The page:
Microfiction #writephoto: Carp

This is for Sue Vincent’s photo prompt. Another picture inspiring thoughts of a dark, fairly distant past.

the-silver-well-3

The stream ran over the ancient stones as it had done for almost a thousand years, but the carp pool was empty. No fish had grown fat in its crystal bright waters for so long that few remembered what the stone basins had once been used for. The child dipped her fingers in the water and withdrew them quickly, shaking her hand as if she’d been stung.

“It’s cold,” her mother said and rubbed the hand to get the warmth back.

The child nodded, but it wasn’t the cold that had made her draw back. “Can we go now?” she asked, but her mother had already turned away to photograph a fragment of cloister.

The voices muttered angrily and the child frowned, not understanding all of the words. She wandered to the area where broken stones with pointy writing on them lay among creeping plants. The voices fell silent, and she could almost hear breath being held. Monks’graves, her mother had said. She scuffed one with her shoe. The stone was cracked across and there were chips out of it where tiny flowers grew. Her mother had said it was a shame the graves weren’t tended, but the child knew why.

She wandered back to the car and rummaged in the pick-nick hamper. The stories the voices told her had made her feel hungry. She took a sandwich and an apple and set off again, outside the abbey walls, down the meadow to a ring of oak trees on a small hillock. The voices grew louder again, and she took a bite out of the sandwich, chewing thoughtfully. Beneath the trees the air was cool and the child sat down. In the centre of the tree circle, the earth dipped, and although there were no stones with pointy writing, the child knew what lay beneath.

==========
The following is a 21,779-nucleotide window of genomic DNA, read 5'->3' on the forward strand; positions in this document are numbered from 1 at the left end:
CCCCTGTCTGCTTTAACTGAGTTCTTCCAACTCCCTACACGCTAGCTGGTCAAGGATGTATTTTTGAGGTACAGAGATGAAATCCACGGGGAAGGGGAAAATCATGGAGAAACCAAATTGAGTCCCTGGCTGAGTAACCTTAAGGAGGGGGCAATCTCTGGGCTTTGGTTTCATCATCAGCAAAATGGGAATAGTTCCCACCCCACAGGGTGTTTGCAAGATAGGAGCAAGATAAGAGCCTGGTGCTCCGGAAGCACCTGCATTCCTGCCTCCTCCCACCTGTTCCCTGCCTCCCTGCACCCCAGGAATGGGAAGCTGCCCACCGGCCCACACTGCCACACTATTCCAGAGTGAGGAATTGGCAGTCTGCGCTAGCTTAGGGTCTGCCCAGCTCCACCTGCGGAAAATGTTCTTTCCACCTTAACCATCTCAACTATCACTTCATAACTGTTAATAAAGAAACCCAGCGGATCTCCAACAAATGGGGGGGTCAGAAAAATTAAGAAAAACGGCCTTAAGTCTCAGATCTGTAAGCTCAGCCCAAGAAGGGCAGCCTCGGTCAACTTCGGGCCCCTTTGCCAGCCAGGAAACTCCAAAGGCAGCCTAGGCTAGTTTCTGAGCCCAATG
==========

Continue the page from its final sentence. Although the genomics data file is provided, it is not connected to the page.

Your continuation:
She listened to the rustling leaves and the whispering voices. The monks hadn’t wanted to give the poor people anything to eat when they were hungry, the voices said, so the people had to take. They took the fish from the pond.

The earth was dry and dusty. The child picked up a stick and drew a fish, smiled as she saw its tail flick from side to side and dive down into the earth. The hungry people took the fish and the monks tried to drive them away. The voices grew more sombre and the child bit her lip. The people killed the monks and the king sent his soldiers and killed the people. He had stones laid on the graves of the monks, but the poor people were slung into a pit and oak trees set themselves round about to protect the place from the wind and rain. Later, more soldiers came and tore down the stones of the abbey and no one came there any more.

She drew more fish and a pig. All sunk into the dust. The leaves sighed and the sunlight shifted through the branches.

“Hey! Emmie! Time to eat!”

Her mother would drive to a proper pick-nick place. She liked to do what was proper. Already she was fussing around the car. The child left her sandwich and the apple where she had drawn the fish and the pig, and went for a last look at the carp pool. The voices were quiet now, but in the ripples and moving shadows of the pool bottom, she saw the quick flick of a fat tail, and she smiled.